Thanks for this article! I love milk chocolates for a treat, but now I'll switch and try dark chocs! Thank you!

It is high time that health chocolates with right amount of cocoa and related ingredients specifically targeted to elderly to reduce the risk of heart diseases. More research is in order to understand the true health benefits of the chocolate.

Dark chocolates really do have high levels of antioxidants - but don't get less than 86% cocoa. Make it as dark as can be. It takes getting used to but I totally prefer the dark chocolate over milk chocolate now!

It does take a while to get used to dark chocolate. When you start making healthier eating choices, it takes time to develop a taste for some things.

Dark chocolate sales have seen insane sales increases since this new information has been arriving. Pretty crazy.

Chocolate has a lot good health benefits. I was just talking to an herbalist today about chocolate. Raw chocolate is the best to eat. Even though raw chocolate does not have the same sweetness, it can be sweetened with raw sugar, and also flavored with pure vanilla. Chocolate lovers - good news for all of us!!

I found cocoa nibs the other day and went crazy. I LOVE dark chocolate. I chop those nibs and put them in yogurt. I am so used to just cocoa now, I can't go lower than 70% cacao for chocolate or it will taste like cheap candy.

they are talking about dark chocolate right? cause if i'm not mistaking, dark chocolate are healthier than the regular ones... Editor: Yes, dark chocolate

Well, it is basically because it doesn't really have the sugar that other chocolates have. But the bittersweet taste it gives will really make you crave for it! Well, you should keep your intake below 30 grams a day if you want to stay healthy. But it's really difficult to stop once you've started munching on a chocolate bar.

Raw cacao (cocoa) is one of the world’s most nutrient-rich and complex foods. It contains over thousand active compounds and amazingly 10 % of its weight are antioxidants. The antioxidants (polyphenols) contained in cacao prevent specially bad LDL cholesterol from becoming oxidized. This protects our bodies, for example, from different heart diseases. Polyphenols have also blood thinning properties that lower blood pressure and prevent heart attacks. Also, cacao is a good source of magnesium. When heart problems occur, magnesium is the primary mineral that is missing. Magnesium gives more vitality to the heart muscle. However, recent studies show that the most important compound found in raw cacao is epicatechin, which is a powerful heart-protective compound. EDITOR'S COMMENT: I checked with the director of our Center for Integrated Medicine and Wellness about the benefits of cacao since I personally don't know the facts about cacoa. Here is what she said: Cocoa contains a variety of chemicals, including antioxidants called flavonoids. It is not clear how these might work in the body, but they appear to cause relaxation of veins. This could lead to lower blood pressure. Preliminary research suggests that flavanol constituents in cocoa might be beneficial in cardiovascular disease. Dark chocolate contains higher amounts of these potentially beneficial constituents than milk chocolate or white chocolate. However the color of the chocolate and the percentage of cocoa present do not provide a measure of the flavanol content. Several studies show that eating 46-105 grams per day of dark or milk chocolate lowers the systolic blood pressure by 4.7 mmHg and the diastolic blood pressure by 2.8 mmHg in people with normal blood pressure or high blood pressure.Some research suggests that healthy elderly men who eat a large amount of cocoa from dietary sources have a lower average blood pressure compared to those who eat less. The chocolate eaters also have a lower risk of death from heart disease and all causes.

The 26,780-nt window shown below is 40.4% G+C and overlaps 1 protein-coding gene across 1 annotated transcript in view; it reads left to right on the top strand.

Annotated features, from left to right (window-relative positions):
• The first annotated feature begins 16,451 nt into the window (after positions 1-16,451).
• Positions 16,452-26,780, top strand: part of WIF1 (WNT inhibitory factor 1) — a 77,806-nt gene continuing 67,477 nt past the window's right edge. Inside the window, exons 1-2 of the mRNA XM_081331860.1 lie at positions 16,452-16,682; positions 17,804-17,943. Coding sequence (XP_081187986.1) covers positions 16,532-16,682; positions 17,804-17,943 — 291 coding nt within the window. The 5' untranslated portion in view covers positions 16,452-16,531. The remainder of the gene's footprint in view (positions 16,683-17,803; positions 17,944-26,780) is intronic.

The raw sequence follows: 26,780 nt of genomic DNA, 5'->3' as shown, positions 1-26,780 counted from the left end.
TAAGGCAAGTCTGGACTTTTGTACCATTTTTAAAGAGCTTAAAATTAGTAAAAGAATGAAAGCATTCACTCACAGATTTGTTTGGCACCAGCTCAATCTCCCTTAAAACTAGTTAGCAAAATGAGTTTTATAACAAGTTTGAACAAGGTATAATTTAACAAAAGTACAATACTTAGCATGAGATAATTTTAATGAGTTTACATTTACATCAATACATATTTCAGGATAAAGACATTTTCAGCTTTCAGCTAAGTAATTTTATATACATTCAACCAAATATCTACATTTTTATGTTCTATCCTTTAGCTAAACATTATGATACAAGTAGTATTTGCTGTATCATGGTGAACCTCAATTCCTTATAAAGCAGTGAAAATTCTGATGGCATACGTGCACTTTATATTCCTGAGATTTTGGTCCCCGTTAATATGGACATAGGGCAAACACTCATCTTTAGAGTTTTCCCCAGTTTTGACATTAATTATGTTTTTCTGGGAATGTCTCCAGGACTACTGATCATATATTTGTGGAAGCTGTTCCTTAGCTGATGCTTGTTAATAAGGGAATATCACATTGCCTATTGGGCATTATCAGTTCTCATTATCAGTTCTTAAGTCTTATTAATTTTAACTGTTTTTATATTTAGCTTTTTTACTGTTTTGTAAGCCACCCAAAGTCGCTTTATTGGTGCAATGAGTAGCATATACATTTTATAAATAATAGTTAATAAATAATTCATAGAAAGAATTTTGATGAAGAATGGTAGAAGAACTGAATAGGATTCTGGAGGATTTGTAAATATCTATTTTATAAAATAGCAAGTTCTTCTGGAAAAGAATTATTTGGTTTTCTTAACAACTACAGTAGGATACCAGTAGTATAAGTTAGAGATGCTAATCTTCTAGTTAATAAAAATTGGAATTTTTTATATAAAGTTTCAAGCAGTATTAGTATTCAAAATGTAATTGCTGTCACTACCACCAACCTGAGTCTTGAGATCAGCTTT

Thank you for a wonderful article regarding the health benefits to older, and elderly women. I would be interested in how many participants were of the elderly classification, such as above 65. Or at least a better break down of the age groups that were studied. It would also be very interesting to know how the chocolate affected each age range and if there were significant differences from middle aged women to elderly women who might be at higher risk. IE: should younger women eat more chocolate until they become elderly women if there were a cumulative effect without adverse conditions to worry about. Thank you again for a very well written article.

Dark chocolate actually fires off more endorphins than milk or white chocolate so not only is it better for you it actually makes you feel better as well. Red wine does the same (or very similar) so why not have a decadent evening for the sake of your health :) Great article

If that's the case then I would constantly eat dark chocolate every week but I think that there are a lot of factors that trigger heart failure and can only be avoided with balanced diet and exercise. Eating any food in a moderate amount will be okay for your health.

Good article. The chocolate is good for you as long is natural and not filled up with all sorts of chemicals.

There are many benefits when eating dark chocolates. It gives anti-oxidants. Thanks for this post. I learned something new.

Everything in moderation. Dark chocolate can be healthy, but of course, the fat content and all isn't quite what you need in your diet. Raw cacao actually has many more benefits than the dark chocolate variety discussed here. Check it out.

wow is this true? i love chocolates and it amaze me how it can help me to lower the risk of heart dse. you have helped a lot on your article.thanks

Thanks for this wonderfull write up, chocolate or at leat quality chocolate that has is less refined and processed in moderation is truly a super food.

All is good as long as in moderation. Love the taste of dark chocolate. Its not too sweet and a little bitter is better. However, people should be made aware of the potential dangers of eating chocolates if over indulge.